I absolutely adore my pastor (and the rest of the staff...for the most part). Even when I don't like some of their actions, I look at the condition of their heart. Was it done out of love? Was it to glorify God? If I don't know these answers I ask. Usually, it doesn't get that far.

The flip side to that is that I continually pray for our pastors. I know that they need it and it is my small way of doing my part as a member of the congregation. Plus, I get joy out of it as well when I hear/see a powerful sermon, song, event. I know that thru my prayers I contributed, and for that, I am blessed.

The Beaver Bunch said...

I also just wanted to say that I don't necessarily think all pastors are wonderful. And some certainly need to be challenged in their practices. I am simply speaking of MY pastor and staff.

terri c said...

I like this post and I think it is not too strong to say that when patriotism becomes blind and becomes mixed up with love of God, it can be idolatry. For too long in our history in the US that has happened, and folks have somehow come to believe that the interests of the US are the same as the interests of God. That *is* dangerous, and it seems important that we remind ourselves that being a Christian stands above being a citizen regardless how good a country is.

KaraP said...

As the wife of a Marine and the daughter of a Air Force MSGT, I feel compelled to respond. I understand that you felt compelled to leave because the flags were lowered or dipped. But according to proper flag etiquette, the US flag should never be dipped to any person or thing. No flag should be placed(flown) above it.

The flag is not displayed in our church sanctuary unless there is a military or police funeral.

I look at the threats this way, as much as we don't like it, the church is a microcosm of society. The parts we like and the parts we don't. I believe as a country we have become far too politcally correct. Save the feelings of a few to the detriment of the many. It is the way of life that we live today.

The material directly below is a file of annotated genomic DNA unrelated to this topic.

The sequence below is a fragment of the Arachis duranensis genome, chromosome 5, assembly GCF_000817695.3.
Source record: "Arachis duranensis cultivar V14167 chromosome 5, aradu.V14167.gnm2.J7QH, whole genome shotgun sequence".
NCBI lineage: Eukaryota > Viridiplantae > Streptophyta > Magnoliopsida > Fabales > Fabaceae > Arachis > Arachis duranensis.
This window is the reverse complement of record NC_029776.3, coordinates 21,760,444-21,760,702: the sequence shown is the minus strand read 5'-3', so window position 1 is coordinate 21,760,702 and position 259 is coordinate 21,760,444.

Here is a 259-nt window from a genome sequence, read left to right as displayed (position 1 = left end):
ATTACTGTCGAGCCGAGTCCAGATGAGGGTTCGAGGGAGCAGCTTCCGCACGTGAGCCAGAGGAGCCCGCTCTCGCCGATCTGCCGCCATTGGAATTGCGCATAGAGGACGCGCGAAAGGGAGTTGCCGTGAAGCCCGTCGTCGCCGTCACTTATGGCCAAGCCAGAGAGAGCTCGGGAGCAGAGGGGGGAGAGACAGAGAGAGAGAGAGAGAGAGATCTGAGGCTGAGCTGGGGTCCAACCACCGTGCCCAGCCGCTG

Rick Lawrenson said...

It is true, proper flag etiquette is that no flag on US soil can be higher than the US flag.

But doesn't the church have an even higher standard of "etiquette"? And isn't there a mention in our Constitution that the church is free from government control?

So, should a flag displayed in a church representing the Christian faith be lowered beneath the flag of any nation?


KaraP said...


I was addressing Christy regarding the ROTC unit and the fact that they dipped the other flags. They are trained according to the military standard, not according to a church standard.

If you have an issue with it, don't invite an ROTC unit or a military unit to present the colors. The same would happen with a boy scout troop, I believe.

I don't believe it is government control, it's a breach of etiquette. And, while Christy was offended by the Christian flag being dipped and not the US, I would be offended by the etiquette not being followed. Same as it offends me to see people flying the flag improperly, upside down, burning it, stomping on it. But my dad and my husband fought for their right to do that as a "free speech."

Rick Lawrenson said...

I don't believe I said I had an issue with it. Just asking some questions...

And if you read my post carefully you'll see that I even question such a thing as a "Christian flag".

Another question: who controls flag etiquette, if not the government? Then if it is the government who decides what proper flag etiquette should be (and I have no problem with that), and a government etiquette prevails in a worship service....?

Just questions.